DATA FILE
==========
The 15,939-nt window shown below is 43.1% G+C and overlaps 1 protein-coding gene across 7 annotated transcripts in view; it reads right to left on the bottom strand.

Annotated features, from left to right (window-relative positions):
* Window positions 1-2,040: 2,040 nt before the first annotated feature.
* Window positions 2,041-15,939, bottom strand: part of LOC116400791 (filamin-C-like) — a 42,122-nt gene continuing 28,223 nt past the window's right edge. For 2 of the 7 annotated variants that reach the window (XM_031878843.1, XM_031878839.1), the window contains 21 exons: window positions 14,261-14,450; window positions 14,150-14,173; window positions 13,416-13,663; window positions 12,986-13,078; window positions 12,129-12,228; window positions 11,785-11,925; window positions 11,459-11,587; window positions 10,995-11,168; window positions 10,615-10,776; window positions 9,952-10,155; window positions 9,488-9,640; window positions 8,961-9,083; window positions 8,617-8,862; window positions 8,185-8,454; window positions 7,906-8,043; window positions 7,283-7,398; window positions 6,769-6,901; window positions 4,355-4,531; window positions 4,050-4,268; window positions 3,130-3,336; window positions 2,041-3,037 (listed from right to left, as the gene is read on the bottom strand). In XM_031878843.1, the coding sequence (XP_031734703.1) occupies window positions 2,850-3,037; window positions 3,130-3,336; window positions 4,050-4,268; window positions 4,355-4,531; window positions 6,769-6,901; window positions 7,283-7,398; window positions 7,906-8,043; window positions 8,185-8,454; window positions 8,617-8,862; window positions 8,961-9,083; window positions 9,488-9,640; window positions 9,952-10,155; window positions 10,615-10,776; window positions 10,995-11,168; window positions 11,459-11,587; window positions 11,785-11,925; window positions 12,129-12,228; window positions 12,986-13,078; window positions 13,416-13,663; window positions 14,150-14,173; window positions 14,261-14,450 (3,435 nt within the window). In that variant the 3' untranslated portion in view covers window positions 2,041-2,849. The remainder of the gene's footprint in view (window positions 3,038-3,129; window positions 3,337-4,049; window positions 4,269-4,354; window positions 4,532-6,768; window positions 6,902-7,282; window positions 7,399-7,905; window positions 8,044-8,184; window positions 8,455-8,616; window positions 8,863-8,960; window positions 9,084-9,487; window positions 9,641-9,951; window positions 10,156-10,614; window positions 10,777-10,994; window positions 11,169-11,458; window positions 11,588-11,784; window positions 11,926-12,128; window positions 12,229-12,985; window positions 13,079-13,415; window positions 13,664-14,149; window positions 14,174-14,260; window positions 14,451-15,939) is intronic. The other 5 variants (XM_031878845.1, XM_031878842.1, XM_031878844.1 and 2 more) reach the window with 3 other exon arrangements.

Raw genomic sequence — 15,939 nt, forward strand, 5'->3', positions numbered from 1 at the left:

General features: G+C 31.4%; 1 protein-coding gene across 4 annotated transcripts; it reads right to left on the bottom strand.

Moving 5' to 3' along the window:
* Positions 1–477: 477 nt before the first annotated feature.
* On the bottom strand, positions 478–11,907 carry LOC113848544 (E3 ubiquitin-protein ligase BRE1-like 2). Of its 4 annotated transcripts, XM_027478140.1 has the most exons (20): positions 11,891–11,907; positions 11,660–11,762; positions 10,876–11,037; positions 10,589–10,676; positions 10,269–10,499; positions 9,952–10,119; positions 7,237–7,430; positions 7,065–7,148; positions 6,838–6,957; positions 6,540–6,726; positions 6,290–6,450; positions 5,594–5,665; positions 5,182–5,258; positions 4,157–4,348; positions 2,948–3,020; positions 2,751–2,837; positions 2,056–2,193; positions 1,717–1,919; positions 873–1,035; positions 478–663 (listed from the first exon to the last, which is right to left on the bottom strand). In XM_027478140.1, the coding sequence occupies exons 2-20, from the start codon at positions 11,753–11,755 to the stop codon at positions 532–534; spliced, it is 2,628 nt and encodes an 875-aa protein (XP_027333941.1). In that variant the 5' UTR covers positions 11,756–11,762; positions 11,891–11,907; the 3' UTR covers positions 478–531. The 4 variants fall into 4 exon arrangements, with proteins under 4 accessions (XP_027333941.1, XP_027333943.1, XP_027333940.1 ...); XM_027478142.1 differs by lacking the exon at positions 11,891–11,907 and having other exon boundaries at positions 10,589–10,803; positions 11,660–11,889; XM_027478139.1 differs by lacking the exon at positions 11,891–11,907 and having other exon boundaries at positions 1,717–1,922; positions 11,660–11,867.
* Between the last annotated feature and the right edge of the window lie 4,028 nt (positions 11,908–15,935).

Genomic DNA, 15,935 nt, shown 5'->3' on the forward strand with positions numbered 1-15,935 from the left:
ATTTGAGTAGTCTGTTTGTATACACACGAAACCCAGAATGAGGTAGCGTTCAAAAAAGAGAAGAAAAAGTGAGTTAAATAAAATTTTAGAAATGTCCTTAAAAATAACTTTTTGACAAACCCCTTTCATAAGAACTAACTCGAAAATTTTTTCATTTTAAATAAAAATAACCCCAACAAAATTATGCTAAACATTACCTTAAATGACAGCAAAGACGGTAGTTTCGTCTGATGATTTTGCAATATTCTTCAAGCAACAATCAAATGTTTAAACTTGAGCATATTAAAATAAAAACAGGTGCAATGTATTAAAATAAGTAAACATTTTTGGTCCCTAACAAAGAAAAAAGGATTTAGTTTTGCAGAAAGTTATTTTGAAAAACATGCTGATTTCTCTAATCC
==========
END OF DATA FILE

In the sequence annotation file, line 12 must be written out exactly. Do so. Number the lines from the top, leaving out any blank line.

ATTTGAGTAGTCTGTTTGTATACACACGAAACCCAGAATGAGGTAGCGTTCAAAAAAGAGAAGAAAAAGTGAGTTAAATAAAATTTTAGAAATGTCCTTAAAAATAACTTTTTGACAAACCCCTTTCATAAGAACTAACTCGAAAATTTTTTCATTTTAAATAAAAATAACCCCAACAAAATTATGCTAAACATTACCTTAAATGACAGCAAAGACGGTAGTTTCGTCTGATGATTTTGCAATATTCTTCAAGCAACAATCAAATGTTTAAACTTGAGCATATTAAAATAAAAACAGGTGCAATGTATTAAAATAAGTAAACATTTTTGGTCCCTAACAAAGAAAAAAGGATTTAGTTTTGCAGAAAGTTATTTTGAAAAACATGCTGATTTCTCTAATCC